Eli Broad and the mysterious third museum site
Culture Monster has been puzzling for more than a year over assertions by Eli Broad and his Broad Art Foundation that they are considering three different Westside sites for a museum Broad aims to build and lavishly endow for his art collection.
In November 2008, the news surfaced that Broad was in talks with the city of Beverly Hills about planting the museum and his 2,000 contemporary artworks at the intersection of Wilshire Boulevard and Santa Monica Boulevard. A year later, Santa Monica, which may not have been on the original list of three, threw its hat in the ring.
Then, in an interview Tuesday at the Museum of Contemporary Art's announcement of Jeffrey Deitch as its new director, Broad unexpectedly revealed the third site: a 10-acre parcel on the campus of West L.A. College in Culver City.
There's a problem, though: West L.A. College President Mark Rocha says neither Broad nor any of his associates ever replied to a letter he wrote to them last November about the property.
After reading about the duel between Beverly Hills and Santa Monica, Rocha said, he had sent a letter to the Broad Art Foundation, suggesting a get-together over coffee to see whether Broad might be interested in land owned by the college along Jefferson Boulevard, downhill from the campus.
“We have never heard back from anybody in the Broad Foundation,” Rocha said. In any case, he said, the land is probably going to be tied up for about two years by heavy equipment and a construction trailer. The college needs it as a staging area for a $400 million building project.
Meanwhile, the Santa Monica City Council had been poised to vote on Tuesday on the city manager’s recommendation that it approve a negotiated “agreement in principle” in which Broad gets a $1-a-year, 99-year lease on a 2.5-acre city-owned parcel next to the Civic Auditorium, $2.7 million in cash and site-preparation work, plus the promise of a speedy development review.
Santa Monica gets to be home to a contemporary art museum with at least 30,000 square feet of gallery space and an estimated construction cost of $40 million to $60 million, paid by Broad. The Broad Foundation would cover the expected $12 million-a-year operating expenses, via the earnings on a $200 million endowment.
The council meeting was postponed, however, after the death of Mayor Ken Genser on Saturday. It is tentatively rescheduled for Jan. 19.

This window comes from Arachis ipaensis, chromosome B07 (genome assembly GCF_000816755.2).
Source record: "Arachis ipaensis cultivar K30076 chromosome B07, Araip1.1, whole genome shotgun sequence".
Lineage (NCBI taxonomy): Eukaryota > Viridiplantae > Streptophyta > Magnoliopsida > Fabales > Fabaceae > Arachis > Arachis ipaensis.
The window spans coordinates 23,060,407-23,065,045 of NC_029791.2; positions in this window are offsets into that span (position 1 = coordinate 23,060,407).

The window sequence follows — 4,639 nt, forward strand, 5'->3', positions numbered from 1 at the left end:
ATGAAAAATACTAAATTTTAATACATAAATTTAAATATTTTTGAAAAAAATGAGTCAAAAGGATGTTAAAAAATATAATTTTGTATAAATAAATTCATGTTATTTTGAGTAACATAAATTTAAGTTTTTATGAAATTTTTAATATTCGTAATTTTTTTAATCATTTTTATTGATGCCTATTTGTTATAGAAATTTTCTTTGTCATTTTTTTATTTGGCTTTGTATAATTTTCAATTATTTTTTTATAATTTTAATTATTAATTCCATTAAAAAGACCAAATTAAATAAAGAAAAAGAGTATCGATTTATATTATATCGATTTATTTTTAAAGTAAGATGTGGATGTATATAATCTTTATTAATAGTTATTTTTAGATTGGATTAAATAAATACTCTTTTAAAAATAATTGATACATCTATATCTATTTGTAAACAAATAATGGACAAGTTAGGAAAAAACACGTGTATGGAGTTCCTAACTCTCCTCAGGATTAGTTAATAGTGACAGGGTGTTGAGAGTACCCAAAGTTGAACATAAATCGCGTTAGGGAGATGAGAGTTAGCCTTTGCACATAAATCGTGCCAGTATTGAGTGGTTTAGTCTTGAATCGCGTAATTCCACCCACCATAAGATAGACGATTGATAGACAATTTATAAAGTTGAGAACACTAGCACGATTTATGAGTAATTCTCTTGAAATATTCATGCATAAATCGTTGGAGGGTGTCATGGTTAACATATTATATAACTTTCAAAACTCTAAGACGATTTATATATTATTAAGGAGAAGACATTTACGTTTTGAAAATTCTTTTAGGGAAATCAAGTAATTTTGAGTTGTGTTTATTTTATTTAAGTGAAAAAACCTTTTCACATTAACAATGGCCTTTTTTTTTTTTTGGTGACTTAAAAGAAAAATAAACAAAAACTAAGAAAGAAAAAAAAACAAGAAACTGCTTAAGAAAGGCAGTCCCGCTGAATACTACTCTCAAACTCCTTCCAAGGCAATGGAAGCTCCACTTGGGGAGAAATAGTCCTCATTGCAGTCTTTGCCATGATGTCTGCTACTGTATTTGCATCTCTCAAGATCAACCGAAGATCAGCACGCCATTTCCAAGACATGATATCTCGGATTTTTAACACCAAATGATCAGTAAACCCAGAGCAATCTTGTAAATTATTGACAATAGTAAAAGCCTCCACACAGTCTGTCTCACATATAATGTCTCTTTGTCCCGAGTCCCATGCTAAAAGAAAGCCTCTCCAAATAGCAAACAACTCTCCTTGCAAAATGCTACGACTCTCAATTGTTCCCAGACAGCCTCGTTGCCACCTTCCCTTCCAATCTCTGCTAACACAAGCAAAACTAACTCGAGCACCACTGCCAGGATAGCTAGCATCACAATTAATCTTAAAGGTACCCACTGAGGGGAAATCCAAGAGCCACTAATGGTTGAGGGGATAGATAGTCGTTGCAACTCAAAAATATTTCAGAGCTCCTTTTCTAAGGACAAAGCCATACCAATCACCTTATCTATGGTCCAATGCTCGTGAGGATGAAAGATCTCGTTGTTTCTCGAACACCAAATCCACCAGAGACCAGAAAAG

If approved, the agreement would seemingly put Santa Monica ahead in its horse race with Beverly Hills, since Broad says Beverly Hills has yet to acquire the privately owned land for the museum and solve parking problems.
We asked him about a possible dark horse in the Broad Museum Stakes: interviewed by the Modern Art Notes blog, Deitch was quoted as saying that he’d asked Broad to consider building his museum on a vacant lot on Grand Avenue near MOCA, Disney Hall and the Colburn School of Music.
Could Deitch’s hopes sway the race? "I listen to everything Jeffrey says," Broad told us, but his noncommittal tone suggested that he might be saying it more out of respect for Deitch than enthusiasm for the idea. After commenting on Deitch's proposal and telling us about West L.A. College, Broad added that there’s yet another site under consideration — but he couldn’t say where.
Could Deitch’s hopes sway the race? "I listen to everything Jeffrey says," Broad told us, but his noncommittal tone suggested that he might be saying it more out of respect for Deitch than enthusiasm for the idea.
After commenting on Deitch's proposal and telling us about West L.A. College, Broad added that there’s yet another site under consideration — but he couldn’t say where.
Here’s the latest official word from the Broad Foundation, e-mailed today:
“There are more than three cities that have expressed an interest in the Broad Art Foundation headquarters/museum. Discussions are still ongoing, so we can’t say more at this point. But we’re keeping our options open and hope to make a decision on a location this spring.”
-- Mike Boehm
Photos: Eli Broad. Don Kelsen/Los Angeles Times (Broad with painting